In comparison with the lengthy and momentous last words of Jacob, which take up more than two chapters , the famous last words of Joseph are very short, and echo only some of the same concerns that were seen when looking at Jacob. Nevertheless, the short nature of Joseph’s last words do not mean that they were insignificant, only that greater attention must be paid to what is between the lines, as well as to the fact that even Joseph’s more modest last words led to an act that is not often recognized concerning the Exodus that is pointed out very obliquely, demonstrating that the last words of a godly man are considered of great importance. Joseph’s last words are short enough that they can be stated very briefly as follows from Genesis 50:22-26: “So Joseph dwelt in Egypt, he and his father’s household. And Joseph lived one hundred and ten years. Joseph saw Ephraim’s children to the third generation. The children of Machir, the son of Manasseh, were also brought up on Joseph’s knees. And Joseph said to his brethren, “I am dying; but God will surely visit you, and bring you out of this land to the land of which He swore to Abraham, to Isaac, and to Jacob.” Then Joseph took an oath from the children of Israel, saying, “God will surely visit you, and you shall carry up my bones from here.” So Joseph died, being one hundred and ten years old; and they embalmed him, and he was put in a coffin in Egypt.”
Joseph’s death, coming at the very end of Genesis, is the very meaning of unfinished business. Unlike was the case with Jacob, when Joseph died there was no ability on the part of the children of Israel to depart Egypt to bury him in the promised land. He was embalmed, in deference to his greatness in Egypt, and with the goal in mind of preserving the body from rotting and decomposition while he lay in state in his coffin until he was brought to the land of Israel. As it happens, in Joshua 24:32, we have a record that Joseph’s last wishes about the state of his body were followed, as it is written: “The bones of Joseph, which the children of Israel had brought out of Egypt, they buried at Shechem, in the plot of ground which Jacob had bought from the sons of Hamor the father of Shechem for one hundred pieces of silver , and which had become an inheritance of the children of Joseph. During the hurried preparations for departing Egypt, one of Moses’ important tasks was to honor the request of Joseph that his bones be taken to the promised land, as it is written in Exodus 13:19: “And Moses took the bones of Joseph with him, for he had placed the children of Israel under a solemn oath, saying, “God will surely visit you, and you shall carry up my bones from here with you.” As it was promised, so it was done.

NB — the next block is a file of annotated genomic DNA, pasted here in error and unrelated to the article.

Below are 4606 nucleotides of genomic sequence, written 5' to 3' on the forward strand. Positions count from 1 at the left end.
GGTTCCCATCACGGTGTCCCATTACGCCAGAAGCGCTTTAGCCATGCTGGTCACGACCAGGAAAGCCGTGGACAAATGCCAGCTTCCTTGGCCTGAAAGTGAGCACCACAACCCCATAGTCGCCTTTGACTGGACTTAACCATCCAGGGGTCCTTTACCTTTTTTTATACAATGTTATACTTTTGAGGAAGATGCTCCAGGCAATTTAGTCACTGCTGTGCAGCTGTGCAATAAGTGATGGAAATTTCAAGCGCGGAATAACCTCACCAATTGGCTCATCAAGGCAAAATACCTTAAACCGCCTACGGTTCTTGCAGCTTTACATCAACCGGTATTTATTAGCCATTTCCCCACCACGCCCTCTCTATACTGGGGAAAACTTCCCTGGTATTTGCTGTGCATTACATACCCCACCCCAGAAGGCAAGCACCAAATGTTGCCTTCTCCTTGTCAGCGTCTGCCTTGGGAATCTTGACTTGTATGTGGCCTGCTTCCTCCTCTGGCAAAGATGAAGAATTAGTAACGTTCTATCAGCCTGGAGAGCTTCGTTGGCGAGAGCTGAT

Yet the bringing of Joseph’s bones with them was only part of the unfinished business with which Genesis ends. Reading closely, one can see that even at the death of Joseph, the children of Israel were in a difficult spot. Twice in the short space before His death Joseph feels it necessary to comfort the children of Israel concerning the fact that God would visit them, because they were already in a bad spot. At the beginning of Exodus, it is said that there arose a Pharaoh who did not know Joseph (Exodus 1:8), but it does not require the death of Joseph for that to happen. It often happens that even when people are around, living decent and godly lives, and speaking and writing and living the right way, that there are others who do not know them, who do not take the time to develop a relationship, who do not regard them, and who show no respect for them, even while they are there. It appears, given the implied anxiety of the children of Israel and the fact that Joseph could not be buried promptly when he died because unlike the situation at the death of Jacob some seventy or so years before, the children of Israel no longer had the favor of the Egyptian authorities, and their position was already in a decline towards slavery and oppression.
There is one more particularly intriguing aspect to this discussion of Joseph’s famous last words, and that is the way that it demonstrates that the prophecy given by Jacob concerning Joseph’s two sons had already begun to take place. Just as Jacob promised that Ephraim would be more prominent than Manasseh, so to this passage first discusses the growth of Ephraim’s family first, and then discusses the children of Machir, the son of Manasseh. The early coming to pass of Jacob’s prophecy about Joseph’s family is in stark contrast to the fact that many other prophecies have taken a much longer time to unfold, but it is demonstrative of the concern of the Bible for prophecy and for God’s faithfulness in bringing to pass what is promised through the mouths of His servants. Even if brief, Joseph’s last words are worthwhile to reflect upon as being evidence of the importance that is placed on last words and on the faithfulness of God to His promises, even if it takes some time sometimes.
 See, for example:
 A particularly painful incident. See also: